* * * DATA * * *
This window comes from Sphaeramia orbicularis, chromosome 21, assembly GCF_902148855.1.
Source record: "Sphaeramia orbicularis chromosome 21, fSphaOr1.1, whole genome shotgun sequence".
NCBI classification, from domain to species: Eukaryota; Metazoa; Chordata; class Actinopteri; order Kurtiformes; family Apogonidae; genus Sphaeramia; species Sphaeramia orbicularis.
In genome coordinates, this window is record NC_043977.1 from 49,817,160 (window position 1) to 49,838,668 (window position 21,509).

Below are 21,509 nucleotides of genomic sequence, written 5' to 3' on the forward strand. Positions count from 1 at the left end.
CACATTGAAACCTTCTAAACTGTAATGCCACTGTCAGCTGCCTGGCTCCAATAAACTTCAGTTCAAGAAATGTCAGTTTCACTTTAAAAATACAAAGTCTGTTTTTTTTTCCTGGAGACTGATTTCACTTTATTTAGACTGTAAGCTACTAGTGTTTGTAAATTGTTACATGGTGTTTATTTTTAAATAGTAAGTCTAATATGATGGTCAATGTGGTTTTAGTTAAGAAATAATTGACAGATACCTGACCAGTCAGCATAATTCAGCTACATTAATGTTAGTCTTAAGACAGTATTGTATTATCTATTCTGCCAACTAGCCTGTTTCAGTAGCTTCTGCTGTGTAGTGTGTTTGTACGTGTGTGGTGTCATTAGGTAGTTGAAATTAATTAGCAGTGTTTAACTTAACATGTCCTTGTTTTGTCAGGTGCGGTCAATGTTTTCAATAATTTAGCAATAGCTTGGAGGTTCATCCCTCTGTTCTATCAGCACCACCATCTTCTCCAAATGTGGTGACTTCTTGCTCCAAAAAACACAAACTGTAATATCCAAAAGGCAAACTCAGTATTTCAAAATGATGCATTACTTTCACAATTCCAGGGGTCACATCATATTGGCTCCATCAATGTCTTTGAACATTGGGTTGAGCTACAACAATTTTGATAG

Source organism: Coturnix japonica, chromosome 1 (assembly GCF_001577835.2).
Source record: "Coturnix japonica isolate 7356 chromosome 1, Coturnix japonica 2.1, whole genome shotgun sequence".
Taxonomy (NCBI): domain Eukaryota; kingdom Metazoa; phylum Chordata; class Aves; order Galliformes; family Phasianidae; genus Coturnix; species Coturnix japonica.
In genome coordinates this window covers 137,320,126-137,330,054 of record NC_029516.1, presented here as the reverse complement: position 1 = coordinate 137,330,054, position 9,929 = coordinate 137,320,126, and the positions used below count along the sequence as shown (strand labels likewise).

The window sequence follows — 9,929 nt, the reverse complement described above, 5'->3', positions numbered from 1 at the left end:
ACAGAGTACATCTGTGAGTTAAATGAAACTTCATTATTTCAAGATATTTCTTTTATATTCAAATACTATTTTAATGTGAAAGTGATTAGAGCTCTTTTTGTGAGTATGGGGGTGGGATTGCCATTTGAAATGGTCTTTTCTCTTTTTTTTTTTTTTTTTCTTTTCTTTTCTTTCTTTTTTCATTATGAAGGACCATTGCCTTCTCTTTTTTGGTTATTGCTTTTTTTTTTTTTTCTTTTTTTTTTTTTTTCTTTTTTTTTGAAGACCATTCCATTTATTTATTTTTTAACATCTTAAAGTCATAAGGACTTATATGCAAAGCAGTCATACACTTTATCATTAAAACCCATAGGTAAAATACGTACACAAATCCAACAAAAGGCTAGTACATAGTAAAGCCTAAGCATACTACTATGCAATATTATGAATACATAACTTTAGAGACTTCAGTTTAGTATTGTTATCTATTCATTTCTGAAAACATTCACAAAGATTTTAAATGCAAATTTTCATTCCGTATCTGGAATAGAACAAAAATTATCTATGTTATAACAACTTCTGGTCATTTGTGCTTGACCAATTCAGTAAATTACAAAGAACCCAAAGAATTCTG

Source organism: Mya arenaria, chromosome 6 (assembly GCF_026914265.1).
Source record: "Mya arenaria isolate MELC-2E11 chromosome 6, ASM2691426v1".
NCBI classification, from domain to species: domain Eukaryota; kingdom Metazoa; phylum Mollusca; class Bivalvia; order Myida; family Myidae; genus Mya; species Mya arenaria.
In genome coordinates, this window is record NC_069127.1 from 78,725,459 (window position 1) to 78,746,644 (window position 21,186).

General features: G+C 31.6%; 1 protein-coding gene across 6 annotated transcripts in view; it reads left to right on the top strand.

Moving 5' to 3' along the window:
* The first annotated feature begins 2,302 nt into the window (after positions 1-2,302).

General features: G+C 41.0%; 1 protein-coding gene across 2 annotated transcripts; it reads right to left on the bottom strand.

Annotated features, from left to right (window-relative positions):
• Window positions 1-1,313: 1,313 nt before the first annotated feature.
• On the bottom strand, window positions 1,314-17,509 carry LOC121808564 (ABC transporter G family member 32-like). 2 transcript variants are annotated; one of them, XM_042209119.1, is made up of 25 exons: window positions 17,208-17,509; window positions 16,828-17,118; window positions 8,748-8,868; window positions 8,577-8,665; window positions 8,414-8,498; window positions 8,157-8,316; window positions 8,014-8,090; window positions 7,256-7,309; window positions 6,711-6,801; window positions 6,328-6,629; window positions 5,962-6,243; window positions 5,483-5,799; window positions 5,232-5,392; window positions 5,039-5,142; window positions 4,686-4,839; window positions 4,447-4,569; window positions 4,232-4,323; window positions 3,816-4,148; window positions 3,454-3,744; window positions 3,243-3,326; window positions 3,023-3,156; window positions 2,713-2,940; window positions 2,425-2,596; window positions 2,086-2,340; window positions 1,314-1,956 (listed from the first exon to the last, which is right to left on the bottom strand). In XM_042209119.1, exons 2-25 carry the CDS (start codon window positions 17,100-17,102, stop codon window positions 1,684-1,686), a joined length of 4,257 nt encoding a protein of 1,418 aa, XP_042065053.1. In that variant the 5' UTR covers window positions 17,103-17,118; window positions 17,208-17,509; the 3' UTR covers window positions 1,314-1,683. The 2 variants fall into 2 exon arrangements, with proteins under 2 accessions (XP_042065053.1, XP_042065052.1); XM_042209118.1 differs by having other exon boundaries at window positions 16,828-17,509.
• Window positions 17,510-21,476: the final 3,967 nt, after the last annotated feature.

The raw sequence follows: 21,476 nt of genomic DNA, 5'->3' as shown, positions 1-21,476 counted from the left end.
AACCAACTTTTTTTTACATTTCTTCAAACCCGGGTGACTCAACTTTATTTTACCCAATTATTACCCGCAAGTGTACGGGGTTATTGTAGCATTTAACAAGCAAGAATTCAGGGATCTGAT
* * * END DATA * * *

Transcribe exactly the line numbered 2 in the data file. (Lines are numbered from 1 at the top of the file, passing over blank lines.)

Source record: "Sphaeramia orbicularis chromosome 21, fSphaOr1.1, whole genome shotgun sequence".